First season reflections with a little Westley Richards .410

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An update from a great Westley Richards enthusiast in the USA

Now, with a fair number of rounds on targets both circular and winged I’m perhaps in a position to look back on the shooting season just past and understand a bit better what a remarkable thing a really good Westley Richards .410 bore gun can be.

I’ve shot something over 4,000 targets with it both on the skeet field and from a three trap trailer which we position along a river while we stand beyond and above the traps on an old pumping station over the river. The wobble targets here are all crossing shots, some level, some climbing and some well below. The latter being about as sporty as any I want to try. At any rate, they all are a real learning experience with a .410 and I’ve never run a 25 straight.

David Brown .410 (2 of 4)

In the “winged” department, a fair number of doves fell out of the sky. Good conditions and picked shots required. We were fortunate enough to be invited back to King Ranch once again. Bobwhites and more bobwhites. Wonderful dog work and wonderful people. South Texas in the winter time is my favorite place on this earth.

Winchester’s  3″ AA load of 3/4 ounce of #8 1/2 shot at only 1,100 fps will kill quail and doves with no foolin’ about it. Teague insert chokes at .10″ constriction seems to be the ticket in this particular gun on game. On the skeet field 1/2 ounce of 9’s again in AA’s work the best. Probably all in my head but the Winchester loads give me better scores than the same loads from Federal. Go figure.

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To sum up, a heck of a lot of clay targets, quite a few doves, I’m not telling anybody how many bobwhites, one armadillo and, two weeks past, a small, by Texas standards, diamondback rattlesnake have been accounted for with this little gun. Varied bag in any company.

Point being, I’ve shot this gun enough to where, with a good night’s sleep and proper alignment of the stars, things just work. Never has the gun failed to go bang, eject and the triggers are as crisp as on day one. The wood has a few small dings now which bother me not at all. What a wonderful thing it would be to shoot it long enough and often enough to wear the checkering off. I think in the end shooting is about memories and that’s the real gift of a gun like this.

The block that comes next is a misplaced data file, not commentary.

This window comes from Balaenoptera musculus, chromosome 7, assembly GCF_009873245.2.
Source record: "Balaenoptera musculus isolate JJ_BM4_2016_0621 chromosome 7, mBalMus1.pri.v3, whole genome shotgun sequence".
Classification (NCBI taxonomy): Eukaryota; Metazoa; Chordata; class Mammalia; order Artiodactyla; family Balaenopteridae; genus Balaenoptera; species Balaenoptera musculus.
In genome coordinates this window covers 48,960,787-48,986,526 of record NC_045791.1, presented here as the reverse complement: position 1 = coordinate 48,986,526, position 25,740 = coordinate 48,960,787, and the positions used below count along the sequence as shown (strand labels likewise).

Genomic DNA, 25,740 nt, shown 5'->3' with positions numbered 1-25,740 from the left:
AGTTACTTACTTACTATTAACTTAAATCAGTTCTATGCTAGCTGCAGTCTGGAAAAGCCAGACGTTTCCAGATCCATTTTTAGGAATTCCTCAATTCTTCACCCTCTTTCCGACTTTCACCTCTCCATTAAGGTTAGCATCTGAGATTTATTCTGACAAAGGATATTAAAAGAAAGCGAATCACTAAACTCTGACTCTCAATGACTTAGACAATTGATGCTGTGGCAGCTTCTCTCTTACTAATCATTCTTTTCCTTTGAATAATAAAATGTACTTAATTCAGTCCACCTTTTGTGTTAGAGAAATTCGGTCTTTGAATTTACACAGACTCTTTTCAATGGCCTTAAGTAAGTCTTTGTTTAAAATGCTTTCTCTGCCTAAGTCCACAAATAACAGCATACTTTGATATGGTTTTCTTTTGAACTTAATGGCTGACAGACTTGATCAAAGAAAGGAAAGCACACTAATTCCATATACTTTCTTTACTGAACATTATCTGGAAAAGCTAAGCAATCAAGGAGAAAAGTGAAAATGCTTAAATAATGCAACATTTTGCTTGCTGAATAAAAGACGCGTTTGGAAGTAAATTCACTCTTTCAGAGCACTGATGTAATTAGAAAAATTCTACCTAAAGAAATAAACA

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5 thoughts on “First season reflections with a little Westley Richards .410

  1. Trigger,

    Thanks for posting the follow-up on the use of this 410. Glad to see these guns being used and getting some character added to them. The photo with the gun resting over the hand really shows the petiteness of the action.

    Best,
    Ken

  2. Brilliant follow-up. I think I speak for many readers of the blog that it’s nice to hear about these guns being worked in the field!

  3. Nice article.For me it encapsulates what hunting should be about.Hopefully he will continue to wear down the checkering for many more years!
    Neil

  4. Good Day Trigger,

    I want to take a moment and thank the gentlemen that owns this beautiful shotgun, for allowing us bloggers a few stories about the this gun and himself . While I know not his name, I may be just a bit envious of his shooting, both his skill and amount he gets in…my hats off. This shotgun might very well be a favorite story of mine put onto the blog. I have seen the gun many times in both building and now getting reports from the field. Thank you sir for the time and for the stories about this wonderful shotgun, may you have many years in the field enjoying your bespoken gun. Be well and God Speed!!

    In Christ
    Vance,

  5. Hi Trigger,
    Great story about your relationship with the Westley .410! I don’t have any experience with a .410, but do in south Texas. I agree with you fully of the opportunities for a hunter/shooter there. I would only add that for the most part the whole state of Texas is a great place for an outdoorsman. NOW, if I can only learn to drive through Houston without getting lost!!!

    David Hodo

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